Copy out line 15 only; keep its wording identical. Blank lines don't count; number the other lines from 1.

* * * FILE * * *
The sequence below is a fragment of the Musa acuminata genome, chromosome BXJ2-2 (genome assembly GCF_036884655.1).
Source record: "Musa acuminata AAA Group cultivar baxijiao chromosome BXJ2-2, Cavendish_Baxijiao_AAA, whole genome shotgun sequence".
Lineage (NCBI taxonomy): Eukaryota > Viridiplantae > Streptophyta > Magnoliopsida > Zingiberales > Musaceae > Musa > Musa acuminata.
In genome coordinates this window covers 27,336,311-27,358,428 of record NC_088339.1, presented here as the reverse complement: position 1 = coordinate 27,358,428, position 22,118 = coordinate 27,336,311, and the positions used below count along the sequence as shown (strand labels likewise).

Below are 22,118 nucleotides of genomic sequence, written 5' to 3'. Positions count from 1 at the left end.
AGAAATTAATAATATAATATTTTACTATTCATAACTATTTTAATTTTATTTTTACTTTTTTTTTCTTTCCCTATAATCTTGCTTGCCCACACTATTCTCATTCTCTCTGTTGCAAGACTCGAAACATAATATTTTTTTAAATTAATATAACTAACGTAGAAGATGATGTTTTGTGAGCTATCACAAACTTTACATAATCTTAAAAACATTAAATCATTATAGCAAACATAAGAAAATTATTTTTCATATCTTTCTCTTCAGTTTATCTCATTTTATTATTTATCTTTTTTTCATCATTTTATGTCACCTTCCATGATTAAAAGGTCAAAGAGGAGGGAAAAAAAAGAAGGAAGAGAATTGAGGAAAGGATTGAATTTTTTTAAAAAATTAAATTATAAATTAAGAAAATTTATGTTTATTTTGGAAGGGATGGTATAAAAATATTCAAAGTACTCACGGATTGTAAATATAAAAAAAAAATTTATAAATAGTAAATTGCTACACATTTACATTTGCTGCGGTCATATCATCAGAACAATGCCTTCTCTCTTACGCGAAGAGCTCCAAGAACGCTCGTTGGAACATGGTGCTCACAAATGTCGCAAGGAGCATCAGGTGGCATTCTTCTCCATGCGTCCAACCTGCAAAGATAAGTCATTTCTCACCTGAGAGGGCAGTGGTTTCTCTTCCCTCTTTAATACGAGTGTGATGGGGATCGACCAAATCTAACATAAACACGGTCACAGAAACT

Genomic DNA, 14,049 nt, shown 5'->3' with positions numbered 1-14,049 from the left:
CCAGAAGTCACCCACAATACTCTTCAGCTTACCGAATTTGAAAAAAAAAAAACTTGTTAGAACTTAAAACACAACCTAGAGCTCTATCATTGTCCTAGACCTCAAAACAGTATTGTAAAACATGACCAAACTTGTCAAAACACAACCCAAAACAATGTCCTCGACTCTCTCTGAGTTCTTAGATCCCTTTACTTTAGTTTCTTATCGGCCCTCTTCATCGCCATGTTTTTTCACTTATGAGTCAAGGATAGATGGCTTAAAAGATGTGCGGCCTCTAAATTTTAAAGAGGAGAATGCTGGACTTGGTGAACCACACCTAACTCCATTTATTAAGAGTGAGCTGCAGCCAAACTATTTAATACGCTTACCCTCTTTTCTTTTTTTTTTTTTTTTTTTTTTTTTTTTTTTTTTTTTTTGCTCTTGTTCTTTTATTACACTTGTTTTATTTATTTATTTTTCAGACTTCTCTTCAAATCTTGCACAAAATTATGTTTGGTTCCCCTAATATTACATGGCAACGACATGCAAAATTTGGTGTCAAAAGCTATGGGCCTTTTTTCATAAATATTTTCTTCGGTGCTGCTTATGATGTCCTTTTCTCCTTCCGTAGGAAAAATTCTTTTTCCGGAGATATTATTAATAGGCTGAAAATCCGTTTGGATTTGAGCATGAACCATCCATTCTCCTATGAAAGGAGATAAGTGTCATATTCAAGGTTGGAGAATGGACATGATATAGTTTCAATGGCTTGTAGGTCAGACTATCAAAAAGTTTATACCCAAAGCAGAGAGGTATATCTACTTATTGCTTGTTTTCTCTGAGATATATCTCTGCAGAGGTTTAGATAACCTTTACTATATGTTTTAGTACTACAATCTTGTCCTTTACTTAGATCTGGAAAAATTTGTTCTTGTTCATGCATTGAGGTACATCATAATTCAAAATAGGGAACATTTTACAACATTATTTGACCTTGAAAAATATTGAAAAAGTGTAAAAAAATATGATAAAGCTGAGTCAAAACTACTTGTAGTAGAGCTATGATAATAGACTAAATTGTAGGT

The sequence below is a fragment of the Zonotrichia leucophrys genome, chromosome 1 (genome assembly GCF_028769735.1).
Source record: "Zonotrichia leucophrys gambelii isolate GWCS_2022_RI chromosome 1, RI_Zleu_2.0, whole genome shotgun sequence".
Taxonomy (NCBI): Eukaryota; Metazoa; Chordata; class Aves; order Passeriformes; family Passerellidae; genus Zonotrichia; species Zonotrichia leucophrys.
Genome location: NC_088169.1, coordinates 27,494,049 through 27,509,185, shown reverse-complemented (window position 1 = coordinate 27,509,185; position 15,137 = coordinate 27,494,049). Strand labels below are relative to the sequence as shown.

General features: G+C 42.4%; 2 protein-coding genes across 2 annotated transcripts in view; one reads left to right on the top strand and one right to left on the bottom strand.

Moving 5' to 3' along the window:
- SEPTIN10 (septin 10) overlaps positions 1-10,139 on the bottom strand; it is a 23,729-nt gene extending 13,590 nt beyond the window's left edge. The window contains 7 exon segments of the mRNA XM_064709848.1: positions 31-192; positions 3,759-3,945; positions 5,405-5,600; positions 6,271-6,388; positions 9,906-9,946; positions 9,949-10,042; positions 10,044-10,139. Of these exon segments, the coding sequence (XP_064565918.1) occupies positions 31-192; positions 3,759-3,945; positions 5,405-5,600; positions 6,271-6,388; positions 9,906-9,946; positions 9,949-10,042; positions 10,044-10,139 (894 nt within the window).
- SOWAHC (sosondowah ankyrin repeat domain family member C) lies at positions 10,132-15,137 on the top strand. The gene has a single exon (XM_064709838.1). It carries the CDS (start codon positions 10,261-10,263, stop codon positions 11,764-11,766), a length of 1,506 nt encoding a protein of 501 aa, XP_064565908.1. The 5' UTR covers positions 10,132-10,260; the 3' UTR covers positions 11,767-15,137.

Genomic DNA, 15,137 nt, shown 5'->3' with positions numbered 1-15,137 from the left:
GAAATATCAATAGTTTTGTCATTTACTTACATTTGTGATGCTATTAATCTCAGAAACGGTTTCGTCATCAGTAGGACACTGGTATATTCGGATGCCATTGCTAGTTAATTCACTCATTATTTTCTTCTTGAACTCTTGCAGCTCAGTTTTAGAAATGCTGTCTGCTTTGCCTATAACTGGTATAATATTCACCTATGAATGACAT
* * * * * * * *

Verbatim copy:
- SEPTIN10 (septin 10) overlaps positions 1-10,139 on the bottom strand; it is a 23,729-nt gene extending 13,590 nt beyond the window's left edge. The window contains 7 exon segments of the mRNA XM_064709848.1: positions 31-192; positions 3,759-3,945; positions 5,405-5,600; positions 6,271-6,388; positions 9,906-9,946; positions 9,949-10,042; positions 10,044-10,139. Of these exon segments, the coding sequence (XP_064565918.1) occupies positions 31-192; positions 3,759-3,945; positions 5,405-5,600; positions 6,271-6,388; positions 9,906-9,946; positions 9,949-10,042; positions 10,044-10,139 (894 nt within the window).